FAMILY MATTERS

Call the Denver rock scene incestuous and you'll likely get no argument from the members of Somebody's Sister. In retelling the group's history, founders/ spouses Doug and Annette Conlon drop more band names than the autobiography of professional groupie Pamela Des Barres.

Doug, in particular, has plenty of experience on the local scene: He moved to Denver in 1974 and has been playing in area bands for a dozen years. Among the most popular of those was his current group's immediate predecessor, Love Garage. That act succeeded in part due to its bawdy image (for example, one of the band's three female backup singers had a habit of performing sans underwear), but it was hardly a monument to artistic achievement. The combo featured singers who couldn't sing, dancers who couldn't dance and generic anthem rock that masqueraded as alternative music. While parked in Love Garage alongside longtime collaborator/Fear of Sleep drummer Bob Rupp, Doug was very much influenced by classic rock. He just didn't seem willing to admit it.

Until Somebody's Sister, that is. The group rose from Love Garage's ashes in late 1992, and since then, Annette, thirty, and Doug, who's not telling, have finally started acting their age--or at least coming a lot closer to doing so. "I discovered that Love Garage wasn't my band--it was more Bob's band," Doug says, by way of explaining why he and Annette chose to strike out on their own. "So we decided to do something that was more my band."

Together with Annette, an on-again, off-again Love Garage singer, Darin Kavanagh, that band's bassist, and Kavanagh's friend Todd Moore on drums, Doug set out to make Somebody's Sister a vehicle for his gritty, though not astonishingly original, songwriting. And despite penning "Barney," a sendup of the preposterously popular purple dinosaur of the same name, he hopes his latest group will be taken somewhat more seriously than was Love Garage. Annette thinks the time is right for the new band's sound, partly because she predicts that grunge will prove to be a short-lived phenomenon. In contrast to the average Seattle band's buried vocals, heavily distorted guitars and often indistinct sound mixes, she says that Somebody's Sister delivers a more "glamorous" sound with "big, fat, juicy vocals and rich guitars," as well as lyrics that are placed front and center.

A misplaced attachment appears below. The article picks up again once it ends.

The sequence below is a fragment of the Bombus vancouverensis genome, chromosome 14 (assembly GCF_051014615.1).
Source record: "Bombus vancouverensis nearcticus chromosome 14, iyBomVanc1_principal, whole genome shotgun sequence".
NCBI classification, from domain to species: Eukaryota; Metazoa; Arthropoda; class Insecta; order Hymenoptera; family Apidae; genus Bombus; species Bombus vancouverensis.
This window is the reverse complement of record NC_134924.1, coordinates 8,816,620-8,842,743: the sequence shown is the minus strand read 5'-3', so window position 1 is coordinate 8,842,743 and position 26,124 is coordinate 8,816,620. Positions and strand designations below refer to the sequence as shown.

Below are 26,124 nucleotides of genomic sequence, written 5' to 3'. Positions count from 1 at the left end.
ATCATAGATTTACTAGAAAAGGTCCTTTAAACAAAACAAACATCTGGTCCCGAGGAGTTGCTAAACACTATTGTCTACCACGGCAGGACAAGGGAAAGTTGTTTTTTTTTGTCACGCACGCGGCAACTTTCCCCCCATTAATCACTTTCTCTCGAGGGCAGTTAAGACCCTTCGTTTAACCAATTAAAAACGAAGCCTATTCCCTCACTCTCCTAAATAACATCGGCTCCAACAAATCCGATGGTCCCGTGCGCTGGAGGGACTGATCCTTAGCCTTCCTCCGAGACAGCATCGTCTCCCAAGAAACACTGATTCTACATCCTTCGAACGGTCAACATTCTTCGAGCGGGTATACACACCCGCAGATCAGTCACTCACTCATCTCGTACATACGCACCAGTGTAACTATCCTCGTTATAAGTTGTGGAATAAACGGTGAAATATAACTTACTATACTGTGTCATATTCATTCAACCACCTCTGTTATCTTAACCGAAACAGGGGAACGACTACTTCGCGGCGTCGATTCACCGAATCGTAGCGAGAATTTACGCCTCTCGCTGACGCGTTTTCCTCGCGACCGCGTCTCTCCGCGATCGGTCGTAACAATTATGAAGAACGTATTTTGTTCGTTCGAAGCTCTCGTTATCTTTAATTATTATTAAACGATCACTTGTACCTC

This approach has led to what Annette proudly calls her "front chick" status--and has pushed Doug, a powerful frontman in his own right, into the role of sideman. Nevertheless, Doug claims to be happy out of the spotlight. Despite his long track record, he confesses that he's intimidated by both unruly throngs and smaller, more intimate audiences. Annette, however, seems unfettered by such self-consciousness. Her growing confidence as a performer, to say nothing of her penchant for revealing stage attire and ham-handed innuendo, leaves Doug free to contribute eminently serviceable guitar licks. In addition, Annette and Doug's vocal give-and-take recalls at its best the work of seminal L.A. scenesters X crossbred with the showmanship of the Tubes.

Still, area club owners have only recently gotten hot for Somebody's Sister. It has taken more than a year to get the act's live bookings off the ground, and the Conlons are quick to give much of the credit for getting early gigs to helpful peers in groups such as Truth of the Matter, Babihed, Mean Uncle Mike, Love Lies and Martha's Wake.

Now that it's established, Somebody's Sister is set to release its first CD this August. Post-Grunge Glam, a sixteen-song collection produced largely by Club Dog and Avalanche ace Bill Thomas along with Emilio bassist Jeff Andrews, is designed to remain true to Somebody's Sister's live sound while offering a few more acoustically oriented surprises.

Despite the Conlons' comparative maturity in rock-and-roll circles, they continue to dream about earning a record contract. Of course, Doug recognizes that music-industry executives seem to prefer bands that they can mold and market to Generation X; in order to compete, then, he says that Somebody's Sister will "just have to be that much better." When "Barney" begins to be played in elevators across the nation, he adds, "then you'll know we made it.

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